Showing Up

With a week to go before her art show, Lizzy (Michelle Williams), an oft overlooked Oregon College of Art and Craft administrator, is presented with one obstacle or distraction after another, yet somehow keeps “Showing Up.” 

Laura's Review: B+

Cowriter (with Jon Raymond)/director Kelly Reichardt’s films usually deal with a protagonist’s journey, from two old friends taking a revelatory camping trip in “Old Joy” to her frequent star Williams’ Wendy’s ill-fated bid to head for a job in Alaska with her dog Lucy to the pioneers settling in the Pacific Northwest in her most recent, “First Cow.”   Her latest is a bit different, an examination of all the ways everyday life, and to some degree self-sabotage, impinges on the pursuit of artistic creation.  One expects the film is somewhat autobiographical, the filmmaker also a teacher at Bard.  It may also be her most amusing film since her first, the uncharacteristic Florida set crime caper “River of Grass.”

It is easy to see why Lizzy could disappear into the woodwork.  Wearing a bob that looks self-styled, frumpy button up shirt and skirt ensembles paired with crew socks and mule clogs, no make-up and a scowl, Williams has never looked less glamorous.  The best description of her outward demeanor is ‘put upon,’ annoyed even by having to go out and buy food for her cat.  The orange tabby causes another upset when Lizzy finds it mauling a pigeon in her kitchen, but after sliding the bird out her window into the yard with some measure of disgust, it will come back to haunt her entire week via her psychological nemesis.

That would be her fellow (and more celebrated) artist, friend, duplex neighbor and landlord Jo (Hong Chau), who has been ducking the issue of Lizzy’s broken water heater citing her own deadline of prepping for TWO shows.   After Lizzy’s taken a day off to work on her sculptures, an awkward request considering her boss is her own mother (Maryann Plunkett, 2019's "Little Women"), Jo rounds the corner with a box containing the discarded pigeon wrapped in a towel, asking Lizzy if she can look after it while Jo runs to the gallery.  Whether from genuine concern or pique or a little of both, Lizzy ends up running the bird to the vet, later presenting Jo with the $150 tab.  Jo doesn’t appear miffed, but then again, Jo’s more laid back attitude, the opposite of Lizzy’s, seems to work in her favor.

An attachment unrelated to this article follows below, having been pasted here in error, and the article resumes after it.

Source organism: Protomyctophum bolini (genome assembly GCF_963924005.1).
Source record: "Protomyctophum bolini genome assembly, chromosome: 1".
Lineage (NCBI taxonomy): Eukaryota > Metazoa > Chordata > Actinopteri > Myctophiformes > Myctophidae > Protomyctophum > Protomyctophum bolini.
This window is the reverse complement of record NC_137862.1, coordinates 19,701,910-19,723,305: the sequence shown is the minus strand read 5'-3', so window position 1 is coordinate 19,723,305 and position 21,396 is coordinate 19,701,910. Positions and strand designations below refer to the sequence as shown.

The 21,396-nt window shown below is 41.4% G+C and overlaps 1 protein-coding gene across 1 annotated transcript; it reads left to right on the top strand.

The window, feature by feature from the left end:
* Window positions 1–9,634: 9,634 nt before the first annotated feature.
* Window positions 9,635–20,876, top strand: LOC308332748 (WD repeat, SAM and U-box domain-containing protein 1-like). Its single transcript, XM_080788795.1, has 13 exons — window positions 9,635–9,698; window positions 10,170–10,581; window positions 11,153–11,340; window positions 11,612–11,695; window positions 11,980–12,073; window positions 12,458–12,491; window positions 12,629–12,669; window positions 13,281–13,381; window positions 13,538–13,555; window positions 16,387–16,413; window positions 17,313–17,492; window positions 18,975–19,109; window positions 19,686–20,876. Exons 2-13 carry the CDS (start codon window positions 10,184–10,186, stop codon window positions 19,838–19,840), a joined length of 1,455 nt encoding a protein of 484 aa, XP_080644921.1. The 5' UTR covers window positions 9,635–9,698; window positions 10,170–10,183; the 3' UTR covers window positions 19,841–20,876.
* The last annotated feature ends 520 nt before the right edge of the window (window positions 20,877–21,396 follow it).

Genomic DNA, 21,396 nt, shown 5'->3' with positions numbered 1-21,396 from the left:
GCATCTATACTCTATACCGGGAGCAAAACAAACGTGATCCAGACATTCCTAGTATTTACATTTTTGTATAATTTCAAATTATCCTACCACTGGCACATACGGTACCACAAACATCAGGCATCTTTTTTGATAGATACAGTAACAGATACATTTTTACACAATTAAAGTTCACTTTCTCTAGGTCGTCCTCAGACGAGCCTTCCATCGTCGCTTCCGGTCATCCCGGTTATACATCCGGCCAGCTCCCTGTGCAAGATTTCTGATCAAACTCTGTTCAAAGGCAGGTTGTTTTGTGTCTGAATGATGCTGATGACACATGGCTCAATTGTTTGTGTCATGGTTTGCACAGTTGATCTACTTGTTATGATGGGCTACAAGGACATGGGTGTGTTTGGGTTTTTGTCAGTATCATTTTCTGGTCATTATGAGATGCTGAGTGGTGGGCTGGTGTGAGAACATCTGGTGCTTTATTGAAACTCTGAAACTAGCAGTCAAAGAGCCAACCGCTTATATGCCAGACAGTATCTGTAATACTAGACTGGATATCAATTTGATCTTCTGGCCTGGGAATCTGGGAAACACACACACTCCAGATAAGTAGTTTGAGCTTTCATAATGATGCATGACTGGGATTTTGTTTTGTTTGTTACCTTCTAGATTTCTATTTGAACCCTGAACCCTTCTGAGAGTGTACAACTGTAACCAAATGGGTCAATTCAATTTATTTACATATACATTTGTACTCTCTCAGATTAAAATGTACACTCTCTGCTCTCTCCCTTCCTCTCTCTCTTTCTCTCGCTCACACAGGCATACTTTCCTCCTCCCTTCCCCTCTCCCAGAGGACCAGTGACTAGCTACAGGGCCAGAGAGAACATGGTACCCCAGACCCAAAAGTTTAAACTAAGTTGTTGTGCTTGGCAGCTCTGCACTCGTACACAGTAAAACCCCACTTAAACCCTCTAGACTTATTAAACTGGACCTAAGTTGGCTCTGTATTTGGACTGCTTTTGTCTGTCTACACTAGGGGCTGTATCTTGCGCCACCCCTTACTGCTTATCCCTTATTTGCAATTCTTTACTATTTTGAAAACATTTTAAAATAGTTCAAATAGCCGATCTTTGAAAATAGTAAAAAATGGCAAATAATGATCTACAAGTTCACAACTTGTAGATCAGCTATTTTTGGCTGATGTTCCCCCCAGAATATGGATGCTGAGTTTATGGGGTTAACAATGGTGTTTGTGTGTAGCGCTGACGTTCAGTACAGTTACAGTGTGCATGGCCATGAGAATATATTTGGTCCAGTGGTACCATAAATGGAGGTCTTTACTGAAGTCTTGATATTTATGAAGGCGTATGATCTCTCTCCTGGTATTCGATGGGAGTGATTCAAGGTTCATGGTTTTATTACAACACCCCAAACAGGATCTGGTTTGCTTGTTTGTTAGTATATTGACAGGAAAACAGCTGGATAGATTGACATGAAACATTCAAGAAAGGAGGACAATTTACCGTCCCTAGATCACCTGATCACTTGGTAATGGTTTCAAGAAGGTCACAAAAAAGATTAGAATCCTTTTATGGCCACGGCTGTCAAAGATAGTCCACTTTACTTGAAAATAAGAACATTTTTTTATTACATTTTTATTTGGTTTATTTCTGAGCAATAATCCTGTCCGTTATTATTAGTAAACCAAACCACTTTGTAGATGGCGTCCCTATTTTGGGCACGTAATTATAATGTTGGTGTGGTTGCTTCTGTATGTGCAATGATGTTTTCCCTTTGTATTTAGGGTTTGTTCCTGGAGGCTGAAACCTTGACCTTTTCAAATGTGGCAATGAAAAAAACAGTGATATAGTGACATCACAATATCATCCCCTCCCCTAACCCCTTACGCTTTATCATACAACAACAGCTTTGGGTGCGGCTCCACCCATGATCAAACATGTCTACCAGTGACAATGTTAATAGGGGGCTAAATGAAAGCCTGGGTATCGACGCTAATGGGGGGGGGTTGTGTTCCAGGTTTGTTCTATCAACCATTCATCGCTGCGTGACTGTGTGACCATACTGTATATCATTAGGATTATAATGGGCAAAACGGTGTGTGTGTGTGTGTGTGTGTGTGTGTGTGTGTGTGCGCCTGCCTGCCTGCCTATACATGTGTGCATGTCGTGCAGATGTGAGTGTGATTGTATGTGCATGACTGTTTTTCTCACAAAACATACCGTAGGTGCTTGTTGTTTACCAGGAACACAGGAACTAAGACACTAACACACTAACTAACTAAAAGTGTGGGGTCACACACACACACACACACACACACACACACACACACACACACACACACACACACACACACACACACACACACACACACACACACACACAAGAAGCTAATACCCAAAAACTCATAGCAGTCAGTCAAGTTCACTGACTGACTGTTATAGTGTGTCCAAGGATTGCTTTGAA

Over the course of the week, Lizzy will be upset with her dad Bill (Judd Hirsch), thinking his houseguests Lee (Matt Malloy) and Dorothy (Amanda Plummer, hidden under a bucket hat) are taking advantage of him; will fail to notice the interest a visiting artist has taken in her and her work; will hit up everyone for access to their shower; will schedule time with kiln operator Eric (André Benjamin) (and fret over the one figure left too close to the flame) and alert her mother Jean to the increasingly frightening behavior of her brother Sean (John Magaro, "First Cow") which Jean initially fobs off as his ‘genius.’  She’ll also scope out Jo’s show, a larger scaled exhibit of woven work (by Michelle Segre) in a high-ceilinged space, before its opening, but fail to actually appear at the reception.

Reichardt and her director of photography Christopher Blauvelt introduce Jo through her artwork, Blauvelt jerkily panning across the tacked up sketches of female figures in motion which Lizzy will reproduce three dimensionally in clay (the actual work of artist Cynthia Lahti).  There is a joy in both the movement and colors Lizzy splashes on her figures, an inner expression of creativity we fail to see in her day to day life.  While Lizzy’s show is held in a much smaller space than Jo’s (and she will, true to form, worry that there is too much cheese laid out only to admonish Sean for eating too much of it), it is surprisingly well attended and Lizzy and Jo’s avian charge will make quite a statement for all those assembled.         

“Showing Up” may at first appear to have a narrow focus, but it has a lot to say about human behavior which is oftimes contradictory and offers an amusing and affectionate look at Portland’s art scene.  Michelle Williams and Hong Chau make for a marvelous pairing, working together like a Newton’s cradle.

A24 opens "Showing Up" in theaters on 4/14/23.